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Rita James Simon, associate professor in sociology, and James W. Carey, assistant professor of journalism, have published the findings of their research into alleged discrimination against Negro athletes at the University.
Their article, "The Phantom Racist," appears in the November issue of Trans-Action magazine, a publication primarily written for those in the social sciences.
An incident, in 1963 precipitated the search for what Simon and Carey label the "phantom racist," because "the specific charges of discrimination were never resolved. They underscore the continuing problems of Negro students at the University."
At that time three freshman Negro athletes at the University approached a Negro graduate student and complained to him about racial discrimination against them.
Specifically, their complaint was that a member of the football staff had urged them not to date or be seen with white girls.
Spurred by this complaint, a group of graduate students, most of them Negro and members of the campus chapter of NAACP formed an ad hoc committee of Students for Human Dignity and Social Peace.
The committee presented testimony taken from Negro athletes to the university administration and to the all-University Committee on Race Relations in December 1963.
The athletes contented "that the University of Illinois was not a good school for Negroes; they said the atmosphere was hostile and they had been humiliated by teachers, coaches, other athletes, and white students. They said that when they were used by the Athletic Association to recruit other Negro athletes, they had a difficult time, in good conscience, urging them to come."
The Department of Physical Education and the Athletic Association were investigated by a race relations committee.
As a result the provost issued a statement in September 1964 that warned against discrimination against Negro athletes, but did not specifically confirm the ad hoc committee charges.
In 1965, the NAACP made alleged discrimination at the University a public issue. They published charges of discrimination and sent letters to high schools throughout the nation, urging Negro athletes not to come to the University.
A retaliatory statement, claiming to represent the opinions of all Negro athletes on campus, was released to the press. It denounced the NAACP and defended the coaches and the Athletic Association.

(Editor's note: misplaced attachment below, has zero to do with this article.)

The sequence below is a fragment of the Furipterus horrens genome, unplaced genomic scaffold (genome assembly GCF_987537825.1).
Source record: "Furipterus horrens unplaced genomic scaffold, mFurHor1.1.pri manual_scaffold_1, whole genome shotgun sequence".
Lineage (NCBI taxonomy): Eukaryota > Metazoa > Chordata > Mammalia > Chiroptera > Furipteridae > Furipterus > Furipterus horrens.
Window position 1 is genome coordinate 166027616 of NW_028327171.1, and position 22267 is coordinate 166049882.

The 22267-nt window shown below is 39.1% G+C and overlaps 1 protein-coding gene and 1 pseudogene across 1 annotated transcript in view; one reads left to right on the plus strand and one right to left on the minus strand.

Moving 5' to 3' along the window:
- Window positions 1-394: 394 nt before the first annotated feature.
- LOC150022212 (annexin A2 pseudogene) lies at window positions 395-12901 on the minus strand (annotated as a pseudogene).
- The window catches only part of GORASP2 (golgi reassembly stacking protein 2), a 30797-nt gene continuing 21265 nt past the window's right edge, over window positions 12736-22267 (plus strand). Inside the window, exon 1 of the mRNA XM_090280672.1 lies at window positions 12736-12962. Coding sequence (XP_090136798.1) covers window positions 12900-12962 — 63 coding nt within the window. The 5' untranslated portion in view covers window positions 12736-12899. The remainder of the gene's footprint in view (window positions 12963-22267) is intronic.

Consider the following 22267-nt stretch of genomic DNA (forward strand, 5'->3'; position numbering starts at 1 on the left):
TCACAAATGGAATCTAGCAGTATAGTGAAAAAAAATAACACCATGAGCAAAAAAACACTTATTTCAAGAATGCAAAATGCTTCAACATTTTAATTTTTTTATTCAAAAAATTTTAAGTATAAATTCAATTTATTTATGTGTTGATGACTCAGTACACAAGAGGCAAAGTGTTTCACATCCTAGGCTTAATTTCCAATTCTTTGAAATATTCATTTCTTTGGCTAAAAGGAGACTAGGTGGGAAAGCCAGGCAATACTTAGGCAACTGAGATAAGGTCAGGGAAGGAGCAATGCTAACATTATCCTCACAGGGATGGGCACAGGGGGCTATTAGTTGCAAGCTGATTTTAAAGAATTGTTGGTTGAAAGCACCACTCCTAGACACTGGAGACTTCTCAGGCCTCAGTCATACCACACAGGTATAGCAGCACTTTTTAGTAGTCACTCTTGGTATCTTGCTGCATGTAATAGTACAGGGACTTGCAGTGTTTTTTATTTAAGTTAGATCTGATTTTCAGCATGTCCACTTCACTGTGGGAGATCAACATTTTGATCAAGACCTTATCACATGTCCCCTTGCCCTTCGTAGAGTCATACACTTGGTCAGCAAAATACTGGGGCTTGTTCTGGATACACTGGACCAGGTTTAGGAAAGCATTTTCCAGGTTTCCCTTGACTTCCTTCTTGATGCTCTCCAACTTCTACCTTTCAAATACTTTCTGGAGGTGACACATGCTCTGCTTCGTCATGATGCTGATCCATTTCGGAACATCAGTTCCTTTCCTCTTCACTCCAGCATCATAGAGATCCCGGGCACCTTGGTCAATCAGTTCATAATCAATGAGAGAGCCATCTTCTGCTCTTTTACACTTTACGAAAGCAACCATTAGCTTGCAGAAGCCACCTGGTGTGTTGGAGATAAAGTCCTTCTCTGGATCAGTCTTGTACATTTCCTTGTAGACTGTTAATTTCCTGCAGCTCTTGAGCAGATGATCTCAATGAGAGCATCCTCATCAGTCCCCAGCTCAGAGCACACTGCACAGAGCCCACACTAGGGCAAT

An NAACP spokesman called this statement a fraud. The ensuing conflict was picked up by the national news services and publicized across the country.
Simon and Carey undertook independent research to determine the facts.
They interviewed members of the NAACP, Negro athletes, and concerned members of the faculty.
Fifteen Negro athletes involved in the original controversy were asked if they had personally experienced discrimination at the University.
Seven answered "yes," seven "no" and one said "it is difficult to answer." Those who answered "yes" said, "from other students," and also said, "from other athletes and the physical education faculty." Specifically they mentioned: name calling, warnings by coaches not to become involved with white girls, receiving lower grades in physical education classes than they felt were deserved, and hearing teachers tell "Uncle Tom" jokes.
In reply to the question "If you had the chance to do it over, which university would you most like to attend?" eight chose the University. Of those choosing other schools, five gave as reason: "a more liberal racial climate," or "you can go places with a white girl without being disliked or looked at too hard."
In summarizing, Simon and Carey attempt to analyze the gulf between the NAACP and Negro athletes on campus. They believe that it is "grounded in the stigma of intellectual inferiority."
"The cliche that beefy athletes recruited to play in highly commercialized college sports, especially football, whether Negro American from the slums or white American from the mines and fields, are stupid, lower class, and uncouth is certainly not new and not based on race.
"But the white student does not feel that the behavior of white athletes reflects on him; while the tenuous intellectual identity of Negroes makes them fear being classified with Negro athletes, and re-saddled with this stigma."
Speaking of what they see as a "fundamental indifference of the Negro athletes here (and perhaps in general) to civil rights," Simon and Carey state that "As individuals many may resent strongly the discrimination they perceive all too clearly."
"But they see little to be gained by joining an organization which might protect them from the verbal barbs, but hurt their chances of success in the one area in which they are skilled. So they identify with, spend their time with, and they attach their hopes to the world of sports and to people who can train and grant them recognition in that world."
Simon and Carey's impression is that the unsuccessful Negro athlete will sense discrimination while the successful athlete is not likely to feel any.
They see the attack on the Athletic Association as a symbolic attack on "the Negroes" general alienation from and unhappiness with the University.
"The NAACP is not out in this case to save the athletes from themselves or the Athletic Association, but to galvanize public sentiment behind the general plight of the Negro at the University of Illinois and not the specific plight of an athlete warned about dating white girls."
"What they wanted was proof that the University understood the problems of Negro students, and was on their side -- but they did not get it."